I'll try and put this in other terms. One knot means 1 nautical mile per hour. A nautical mile is longer than a statute mile, hence 100 knots is faster than 100 mph. This ratio remains the same as others have said.
I think your confusion lies with indicated airspeed (IAS) vs. ground speed. If you climb at a constant IAS of 250 kts. in calm wind for example, your ground speed will increase as you go higher. This is because as you climb, you pitot tube, which measures ram air pressure and delivers that information to your airspeed indicator, begins to move through less and less air. Its easy to maintain a constant IAS, however, because your airplane will move faster through the thinner air and keep the same volume of air entering the pitot. If you takeoff on a runway that is at 5,000 ft elevation, your airplane will move across the runway at a higher speed than when taking off from a runway at sea level (assuming standard atmospheric conditions), yet you IAS for rotation and takeoff (generally speaking) will always remain the same.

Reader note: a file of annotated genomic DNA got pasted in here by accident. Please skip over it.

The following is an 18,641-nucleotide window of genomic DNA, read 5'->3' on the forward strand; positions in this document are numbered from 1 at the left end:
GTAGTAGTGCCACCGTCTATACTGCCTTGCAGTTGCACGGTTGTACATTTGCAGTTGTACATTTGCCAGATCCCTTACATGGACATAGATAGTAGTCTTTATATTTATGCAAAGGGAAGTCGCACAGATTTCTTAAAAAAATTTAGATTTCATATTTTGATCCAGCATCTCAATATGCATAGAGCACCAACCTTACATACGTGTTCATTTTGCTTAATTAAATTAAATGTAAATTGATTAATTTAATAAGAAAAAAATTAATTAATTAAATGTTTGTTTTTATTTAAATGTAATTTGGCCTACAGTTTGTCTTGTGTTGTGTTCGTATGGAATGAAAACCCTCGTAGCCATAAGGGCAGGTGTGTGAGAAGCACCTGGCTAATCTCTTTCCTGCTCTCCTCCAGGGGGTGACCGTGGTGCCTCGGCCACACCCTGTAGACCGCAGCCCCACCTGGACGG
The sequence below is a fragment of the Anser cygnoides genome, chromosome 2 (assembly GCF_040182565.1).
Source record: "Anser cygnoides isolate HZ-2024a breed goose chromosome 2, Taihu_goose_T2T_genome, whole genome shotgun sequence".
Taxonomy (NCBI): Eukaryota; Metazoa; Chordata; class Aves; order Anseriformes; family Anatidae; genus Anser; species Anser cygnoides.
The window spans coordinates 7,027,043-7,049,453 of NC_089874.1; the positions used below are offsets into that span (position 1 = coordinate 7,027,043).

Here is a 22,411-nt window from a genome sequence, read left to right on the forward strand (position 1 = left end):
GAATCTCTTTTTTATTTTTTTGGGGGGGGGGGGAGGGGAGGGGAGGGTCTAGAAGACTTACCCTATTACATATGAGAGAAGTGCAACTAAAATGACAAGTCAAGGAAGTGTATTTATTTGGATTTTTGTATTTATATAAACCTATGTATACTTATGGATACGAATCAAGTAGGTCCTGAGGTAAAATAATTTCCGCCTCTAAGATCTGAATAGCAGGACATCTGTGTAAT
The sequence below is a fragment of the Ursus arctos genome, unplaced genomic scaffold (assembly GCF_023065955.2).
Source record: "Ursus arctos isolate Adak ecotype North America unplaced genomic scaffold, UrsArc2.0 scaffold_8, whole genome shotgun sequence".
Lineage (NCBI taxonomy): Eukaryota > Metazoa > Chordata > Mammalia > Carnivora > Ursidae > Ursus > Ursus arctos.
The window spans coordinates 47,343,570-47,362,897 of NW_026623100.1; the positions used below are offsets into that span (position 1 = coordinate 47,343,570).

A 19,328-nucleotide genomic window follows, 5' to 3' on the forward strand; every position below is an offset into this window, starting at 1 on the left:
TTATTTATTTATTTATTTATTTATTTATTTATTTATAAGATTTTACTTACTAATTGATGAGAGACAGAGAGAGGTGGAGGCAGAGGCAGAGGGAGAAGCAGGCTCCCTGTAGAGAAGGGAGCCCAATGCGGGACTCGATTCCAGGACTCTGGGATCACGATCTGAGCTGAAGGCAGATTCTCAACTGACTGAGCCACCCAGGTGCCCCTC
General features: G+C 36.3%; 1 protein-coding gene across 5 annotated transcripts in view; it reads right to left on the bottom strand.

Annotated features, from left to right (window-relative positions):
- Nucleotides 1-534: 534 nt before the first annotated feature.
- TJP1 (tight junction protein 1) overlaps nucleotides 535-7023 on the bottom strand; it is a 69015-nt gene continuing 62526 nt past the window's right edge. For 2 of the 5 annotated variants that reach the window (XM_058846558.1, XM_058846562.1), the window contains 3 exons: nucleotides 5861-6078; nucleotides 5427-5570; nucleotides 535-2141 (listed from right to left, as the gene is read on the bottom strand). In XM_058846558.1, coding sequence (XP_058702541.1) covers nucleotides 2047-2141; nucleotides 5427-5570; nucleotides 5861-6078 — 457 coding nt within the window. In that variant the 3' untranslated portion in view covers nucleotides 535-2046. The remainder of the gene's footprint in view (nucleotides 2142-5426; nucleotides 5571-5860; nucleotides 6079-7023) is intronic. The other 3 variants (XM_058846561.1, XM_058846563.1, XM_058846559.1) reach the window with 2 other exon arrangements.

So when you're on an airliner, your airplane may be cruising at 250 kts. IAS, but your pilot may announce a ground speed of something like 600 mph.
It's actually hard to explain but I hope I did a good job.